For the second day in a row Bertie awoke with the sunlight streaming in a bedroom window and he alone in an unfamiliar bed. Apparently Noreen had arisen sometime between dawn and midday (which it now was) without disturbing him. As he moved to sit up and get out of bed he noticed that every muscle in his body was sore enough to complain about his movements. After a few seconds he realized the cause of this condition: it had been years, perhaps over a decade, since he had engaged in such a strenuous and long-lasting bout of lovemaking.
Groaning a few times while gaining a sitting position, this realization set him to thinking about his predicament. In this world—this time, he corrected himself—Natalie apparently was long dead and cute little Rosie, he calculated, would now be in her sixties, at least twenty years older than he was instead of the other way around. He wondered what had happened back where or when he had come from. Was he now listed as a missing person?
Quickly finding that this kind of thinking hurt his brain, he decided to concentrate on more immediate and practical matters, such as finding his clothes. Looking around the room he noticed a number of garments that had been flung carelessly about, many of which appeared to be his. He reflected that he hadn’t left his clothes in such disarray since his long-ago childhood back in Ben Allyn when he’d had his own room, which his parents were constantly telling him to clean up or else.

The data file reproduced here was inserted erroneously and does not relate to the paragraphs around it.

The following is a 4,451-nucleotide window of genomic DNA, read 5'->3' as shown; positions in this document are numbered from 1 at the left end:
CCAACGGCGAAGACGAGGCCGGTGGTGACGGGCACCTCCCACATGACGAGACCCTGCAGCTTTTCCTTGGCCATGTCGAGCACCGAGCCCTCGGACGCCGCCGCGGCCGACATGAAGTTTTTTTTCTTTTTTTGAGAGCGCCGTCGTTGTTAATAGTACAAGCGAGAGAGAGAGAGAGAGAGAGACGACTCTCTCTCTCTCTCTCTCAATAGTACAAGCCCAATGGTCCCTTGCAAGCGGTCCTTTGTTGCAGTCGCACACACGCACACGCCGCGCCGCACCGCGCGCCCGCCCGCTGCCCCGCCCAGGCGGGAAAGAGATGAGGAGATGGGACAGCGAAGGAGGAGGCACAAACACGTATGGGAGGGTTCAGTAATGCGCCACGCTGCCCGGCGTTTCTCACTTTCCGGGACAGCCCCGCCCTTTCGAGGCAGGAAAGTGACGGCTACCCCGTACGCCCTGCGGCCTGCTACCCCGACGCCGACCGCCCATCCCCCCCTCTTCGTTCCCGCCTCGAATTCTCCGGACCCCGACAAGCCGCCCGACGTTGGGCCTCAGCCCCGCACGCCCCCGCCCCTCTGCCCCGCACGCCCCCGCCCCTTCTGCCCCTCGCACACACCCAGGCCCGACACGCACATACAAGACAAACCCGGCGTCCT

Arising more or less painfully and stretching his arms and legs in attempts to get the kinks out, he walked about the room, finding various articles of his clothing and putting them on. The last item was his lucky brown corduroy jacket, which he found lying in a crumpled heap in a far corner of the room near the still-closed door. Picking it up, he went through its pockets finding, with a sigh of relief, his gold Rolex, and noticed that it was now after one-thirty presumably (since the sun was shining) in the afternoon.
Cautiously he walked to the door after donning his jacket and opened it. He was immediately assailed by a very pleasant odor indeed. If his nose did not deceive him, he could swear it was the smell of bacon and eggs frying and fresh brewed coffee steaming.
Emerging from the bedroom, he found his way to the kitchen where Noreen, in a cute frilly little apron, was busying herself at the stove, spatula in hand.
Apparently sensing his presence she turned around and said, “Ah, Bertie. ‘Bout time you got up. Breakfast, brunch, or whatever you want to call it, is just about ready. Sit down at the table,” she indicated this with her spatula, “and make yourself comfortable. Coffee?”